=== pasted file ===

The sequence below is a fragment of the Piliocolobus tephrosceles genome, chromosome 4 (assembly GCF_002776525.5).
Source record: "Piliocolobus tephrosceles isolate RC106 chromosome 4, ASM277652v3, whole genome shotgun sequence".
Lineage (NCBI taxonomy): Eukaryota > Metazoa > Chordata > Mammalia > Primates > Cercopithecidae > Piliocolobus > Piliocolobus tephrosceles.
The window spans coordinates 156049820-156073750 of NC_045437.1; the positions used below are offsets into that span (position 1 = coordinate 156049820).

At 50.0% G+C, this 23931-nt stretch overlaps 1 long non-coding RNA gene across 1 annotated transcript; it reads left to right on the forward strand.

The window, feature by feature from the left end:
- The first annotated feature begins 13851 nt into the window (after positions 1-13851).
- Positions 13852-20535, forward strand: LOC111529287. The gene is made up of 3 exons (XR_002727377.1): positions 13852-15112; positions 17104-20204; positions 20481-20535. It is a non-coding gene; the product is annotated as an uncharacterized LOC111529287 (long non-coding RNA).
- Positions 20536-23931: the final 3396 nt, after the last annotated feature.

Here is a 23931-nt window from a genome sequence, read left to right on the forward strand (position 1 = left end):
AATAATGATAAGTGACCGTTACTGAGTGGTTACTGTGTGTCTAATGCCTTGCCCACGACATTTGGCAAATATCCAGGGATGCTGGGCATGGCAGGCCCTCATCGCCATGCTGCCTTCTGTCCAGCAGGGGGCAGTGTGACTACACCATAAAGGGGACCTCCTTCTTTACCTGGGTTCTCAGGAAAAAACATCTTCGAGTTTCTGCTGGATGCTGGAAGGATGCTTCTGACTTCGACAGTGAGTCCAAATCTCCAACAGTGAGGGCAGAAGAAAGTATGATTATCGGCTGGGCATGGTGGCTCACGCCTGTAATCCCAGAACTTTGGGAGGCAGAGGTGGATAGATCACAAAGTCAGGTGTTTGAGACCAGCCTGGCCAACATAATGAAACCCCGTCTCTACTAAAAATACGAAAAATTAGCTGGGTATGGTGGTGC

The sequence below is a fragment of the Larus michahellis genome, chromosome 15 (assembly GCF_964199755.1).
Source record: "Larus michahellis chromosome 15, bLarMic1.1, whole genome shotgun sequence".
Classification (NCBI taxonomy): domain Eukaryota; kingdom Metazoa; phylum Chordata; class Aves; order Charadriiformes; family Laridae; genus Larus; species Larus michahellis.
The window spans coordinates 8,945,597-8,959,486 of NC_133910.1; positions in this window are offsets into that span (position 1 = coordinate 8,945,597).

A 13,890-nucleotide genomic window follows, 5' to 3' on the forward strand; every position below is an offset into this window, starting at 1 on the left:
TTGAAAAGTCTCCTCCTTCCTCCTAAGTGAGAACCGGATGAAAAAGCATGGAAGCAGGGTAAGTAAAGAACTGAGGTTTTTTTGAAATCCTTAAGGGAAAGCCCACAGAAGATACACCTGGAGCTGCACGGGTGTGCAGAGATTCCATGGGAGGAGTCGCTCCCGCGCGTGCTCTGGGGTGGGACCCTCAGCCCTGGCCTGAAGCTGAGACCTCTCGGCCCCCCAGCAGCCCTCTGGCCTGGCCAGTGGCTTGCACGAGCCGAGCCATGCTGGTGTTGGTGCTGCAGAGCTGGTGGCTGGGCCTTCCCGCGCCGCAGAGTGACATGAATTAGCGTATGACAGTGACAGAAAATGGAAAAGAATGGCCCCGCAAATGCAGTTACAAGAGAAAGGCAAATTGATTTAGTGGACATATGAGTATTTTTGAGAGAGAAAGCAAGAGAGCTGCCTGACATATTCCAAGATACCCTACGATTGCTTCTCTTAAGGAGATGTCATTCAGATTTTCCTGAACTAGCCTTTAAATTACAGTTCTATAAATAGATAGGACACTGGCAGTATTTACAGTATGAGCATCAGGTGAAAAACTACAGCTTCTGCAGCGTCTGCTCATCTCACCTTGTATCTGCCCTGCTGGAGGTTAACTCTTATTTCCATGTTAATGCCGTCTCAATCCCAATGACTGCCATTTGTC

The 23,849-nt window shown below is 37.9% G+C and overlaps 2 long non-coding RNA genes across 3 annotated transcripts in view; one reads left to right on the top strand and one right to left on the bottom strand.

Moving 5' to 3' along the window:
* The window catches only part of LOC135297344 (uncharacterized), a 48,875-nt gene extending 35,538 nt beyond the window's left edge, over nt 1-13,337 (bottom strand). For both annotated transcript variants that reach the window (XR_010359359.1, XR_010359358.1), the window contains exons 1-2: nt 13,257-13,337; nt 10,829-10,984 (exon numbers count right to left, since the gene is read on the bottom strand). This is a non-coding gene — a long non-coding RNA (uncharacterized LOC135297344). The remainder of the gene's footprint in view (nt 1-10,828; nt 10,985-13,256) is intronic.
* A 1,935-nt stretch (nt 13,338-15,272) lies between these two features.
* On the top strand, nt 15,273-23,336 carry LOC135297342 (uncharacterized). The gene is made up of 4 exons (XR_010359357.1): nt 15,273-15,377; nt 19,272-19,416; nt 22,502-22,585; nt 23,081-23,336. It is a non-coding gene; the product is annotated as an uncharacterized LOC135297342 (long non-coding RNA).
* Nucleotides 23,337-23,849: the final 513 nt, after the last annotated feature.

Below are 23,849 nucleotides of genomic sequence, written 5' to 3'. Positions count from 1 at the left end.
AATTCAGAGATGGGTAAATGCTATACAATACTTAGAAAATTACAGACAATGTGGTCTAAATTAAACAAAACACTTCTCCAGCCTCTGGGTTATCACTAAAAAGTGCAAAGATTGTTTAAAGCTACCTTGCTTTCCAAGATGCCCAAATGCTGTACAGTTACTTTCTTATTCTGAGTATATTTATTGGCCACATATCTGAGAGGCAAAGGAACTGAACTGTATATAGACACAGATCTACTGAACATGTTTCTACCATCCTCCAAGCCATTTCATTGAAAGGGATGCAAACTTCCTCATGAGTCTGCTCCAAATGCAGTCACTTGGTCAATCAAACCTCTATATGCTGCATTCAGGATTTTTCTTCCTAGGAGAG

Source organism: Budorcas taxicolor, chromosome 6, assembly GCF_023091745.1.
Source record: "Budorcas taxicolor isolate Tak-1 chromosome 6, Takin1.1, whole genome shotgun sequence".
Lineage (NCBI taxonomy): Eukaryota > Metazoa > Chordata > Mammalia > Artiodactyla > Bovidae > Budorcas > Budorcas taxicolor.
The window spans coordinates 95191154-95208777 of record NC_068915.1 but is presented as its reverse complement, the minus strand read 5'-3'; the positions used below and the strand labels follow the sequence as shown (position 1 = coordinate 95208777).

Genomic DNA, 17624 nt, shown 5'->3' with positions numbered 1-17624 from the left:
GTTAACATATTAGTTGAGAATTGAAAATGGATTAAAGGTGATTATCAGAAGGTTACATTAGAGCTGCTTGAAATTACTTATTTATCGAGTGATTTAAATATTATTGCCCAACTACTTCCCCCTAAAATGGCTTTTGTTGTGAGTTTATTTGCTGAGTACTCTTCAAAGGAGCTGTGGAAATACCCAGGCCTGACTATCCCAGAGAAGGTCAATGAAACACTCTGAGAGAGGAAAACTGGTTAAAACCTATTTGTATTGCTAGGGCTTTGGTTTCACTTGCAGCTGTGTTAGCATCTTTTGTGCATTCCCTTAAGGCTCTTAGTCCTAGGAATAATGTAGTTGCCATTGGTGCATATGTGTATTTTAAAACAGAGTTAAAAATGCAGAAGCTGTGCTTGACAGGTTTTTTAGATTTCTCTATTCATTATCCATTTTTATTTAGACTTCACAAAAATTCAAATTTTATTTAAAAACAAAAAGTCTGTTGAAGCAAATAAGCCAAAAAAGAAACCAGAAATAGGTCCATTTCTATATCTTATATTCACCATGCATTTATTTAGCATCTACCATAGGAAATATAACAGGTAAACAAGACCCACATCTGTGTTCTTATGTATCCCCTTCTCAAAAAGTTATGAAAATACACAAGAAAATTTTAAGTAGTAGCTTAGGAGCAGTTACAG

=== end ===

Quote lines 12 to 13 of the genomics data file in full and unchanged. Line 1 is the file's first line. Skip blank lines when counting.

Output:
The sequence below is a fragment of the Larus michahellis genome, chromosome 15 (assembly GCF_964199755.1).
Source record: "Larus michahellis chromosome 15, bLarMic1.1, whole genome shotgun sequence".